Filtering: A Four-Block Approach

There’s significant irony that as much as coaching is a publicly outcome focused profession, it leans heavily privately process oriented endeavors to be successful. Finding a well thought approach that may help guide in constructing culture for a program is ideal for this reason. Many first time head coaches or even long time successful coaches at one school attempt to copy exactly what they’ve done at another coaching situation and bring it to a new situation that they’re currently find themselves coaching. If a head coach is not careful, this direct copying can often leads to issues of conflict and incongruence. How many times have we seen a seemingly successful coach who built one program may not be successful at another power program? Or the General Manager of a sports franchise on the east coast may suddenly find their desired organizational business model struggling to take root, when utilizing the exact same model or approach after making the move to a southwestern organization.

Rather than Xeroxing doctrine or policies verbatim in an iron clad matter, it may be more helpful to look at building programs through a filter. A filter designed specifically so one can structure the framework for a program’s culture to grow organically and be the best fit for the situation a coach finds itself.

I’ve long felt an effective way to cultivate this organic framework is utilizing what I characterize as a Filtered- Approach. “Filtering” being the idea of examining culture through the view of four lenses, each serving as a framework’s foundational Building Blocks. The Building Blocks allow a leader to filtering information into concise and consistent ideas. Within the Building Blocks are Sub-Filters. Each Sub-Filter a series of Bullet Points and Assessment Questions to ask as a head coach of a program, serving as checkpoints to guide a leader in development of their program’s culture.

Culture Filter-Approach Block One: Establish Values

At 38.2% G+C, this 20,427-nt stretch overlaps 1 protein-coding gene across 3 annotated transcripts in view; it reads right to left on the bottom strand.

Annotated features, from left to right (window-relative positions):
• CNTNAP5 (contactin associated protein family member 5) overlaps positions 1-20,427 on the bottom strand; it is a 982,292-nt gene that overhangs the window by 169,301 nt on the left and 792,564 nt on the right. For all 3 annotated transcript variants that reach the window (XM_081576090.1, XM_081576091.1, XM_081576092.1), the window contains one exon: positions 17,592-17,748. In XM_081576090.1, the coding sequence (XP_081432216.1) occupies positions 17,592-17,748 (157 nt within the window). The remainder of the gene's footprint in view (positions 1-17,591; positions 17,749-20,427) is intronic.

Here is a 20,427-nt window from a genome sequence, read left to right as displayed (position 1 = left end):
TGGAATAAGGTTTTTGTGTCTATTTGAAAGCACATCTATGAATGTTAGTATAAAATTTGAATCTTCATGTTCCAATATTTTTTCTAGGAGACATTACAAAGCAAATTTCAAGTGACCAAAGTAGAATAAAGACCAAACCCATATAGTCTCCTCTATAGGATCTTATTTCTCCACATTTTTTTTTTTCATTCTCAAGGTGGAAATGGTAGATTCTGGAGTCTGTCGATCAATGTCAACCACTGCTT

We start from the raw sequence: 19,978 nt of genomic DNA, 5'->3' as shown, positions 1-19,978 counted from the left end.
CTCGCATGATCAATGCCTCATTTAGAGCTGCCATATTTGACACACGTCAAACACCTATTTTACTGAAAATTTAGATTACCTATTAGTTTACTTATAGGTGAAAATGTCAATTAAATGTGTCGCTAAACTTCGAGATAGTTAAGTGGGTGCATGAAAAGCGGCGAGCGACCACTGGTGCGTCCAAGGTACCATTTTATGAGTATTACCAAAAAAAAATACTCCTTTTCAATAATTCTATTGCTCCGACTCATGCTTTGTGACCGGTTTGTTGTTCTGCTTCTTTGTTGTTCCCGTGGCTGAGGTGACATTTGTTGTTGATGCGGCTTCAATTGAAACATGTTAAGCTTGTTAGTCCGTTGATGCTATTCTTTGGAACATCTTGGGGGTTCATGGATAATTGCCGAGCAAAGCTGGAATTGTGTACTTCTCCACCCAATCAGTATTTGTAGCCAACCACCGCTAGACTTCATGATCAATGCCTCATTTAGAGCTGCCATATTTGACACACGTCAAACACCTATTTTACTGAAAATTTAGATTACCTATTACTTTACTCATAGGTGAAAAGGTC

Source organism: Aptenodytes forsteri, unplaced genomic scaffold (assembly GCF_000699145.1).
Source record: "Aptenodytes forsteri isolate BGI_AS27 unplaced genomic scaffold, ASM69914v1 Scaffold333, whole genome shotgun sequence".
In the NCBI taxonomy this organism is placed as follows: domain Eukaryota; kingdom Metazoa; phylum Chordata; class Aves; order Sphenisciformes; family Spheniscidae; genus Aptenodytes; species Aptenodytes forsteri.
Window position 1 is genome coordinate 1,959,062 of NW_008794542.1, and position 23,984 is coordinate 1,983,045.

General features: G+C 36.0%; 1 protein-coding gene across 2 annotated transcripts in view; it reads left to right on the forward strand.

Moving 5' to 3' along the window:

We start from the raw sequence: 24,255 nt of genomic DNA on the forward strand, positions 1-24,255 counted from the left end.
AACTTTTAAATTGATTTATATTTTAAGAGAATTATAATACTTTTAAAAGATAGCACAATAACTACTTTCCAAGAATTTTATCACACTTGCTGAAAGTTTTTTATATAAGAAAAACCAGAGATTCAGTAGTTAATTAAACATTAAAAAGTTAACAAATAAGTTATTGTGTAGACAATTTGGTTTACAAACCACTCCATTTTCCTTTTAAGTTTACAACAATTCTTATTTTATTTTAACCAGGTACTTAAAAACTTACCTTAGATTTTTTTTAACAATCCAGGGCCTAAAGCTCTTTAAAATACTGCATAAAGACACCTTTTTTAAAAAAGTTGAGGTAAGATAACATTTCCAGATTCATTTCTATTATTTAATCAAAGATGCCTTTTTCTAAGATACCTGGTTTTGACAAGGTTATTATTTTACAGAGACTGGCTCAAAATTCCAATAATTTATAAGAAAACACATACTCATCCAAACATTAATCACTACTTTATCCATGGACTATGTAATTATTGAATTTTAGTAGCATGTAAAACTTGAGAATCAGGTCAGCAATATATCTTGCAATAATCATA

The rationale for beginning with values as the starting point for a developing culture derives from modeling biological systems logic. If one can accept the premise that all successful organisms are designed to maintain and sustain life, then it can be reasonable to accept that those successful organisms are geared and have adapted to acquiring or protecting what it needs to sustain that life. These life-sustaining needs (food, air, water, etc.) have a greatest priority of value than other non-life dependent needs. Things adapt to what they need to survive or die if they’re unsuccessful. Adapt or die.

Similarly to a living organism, program culture has life-sustaining priority needs that are required for its culture to function and exist. Subsequently to manage a program’s culture, leadership must first prioritize the needs of the greatest value that allow its organizational culture to function and thrive. Programs adapt to what they need to be successful or leadership gets reassigned and or fired. Again, adapt or metaphorically die. Determining what are the most important ideals, what it values most, for a program is the start of where culture begins.

Establishing Values – Bullet Points & Assessment Questions

Assess and determine the most important aspects of our program related to its existence — What are the overall key core concepts and ideals that our program values most?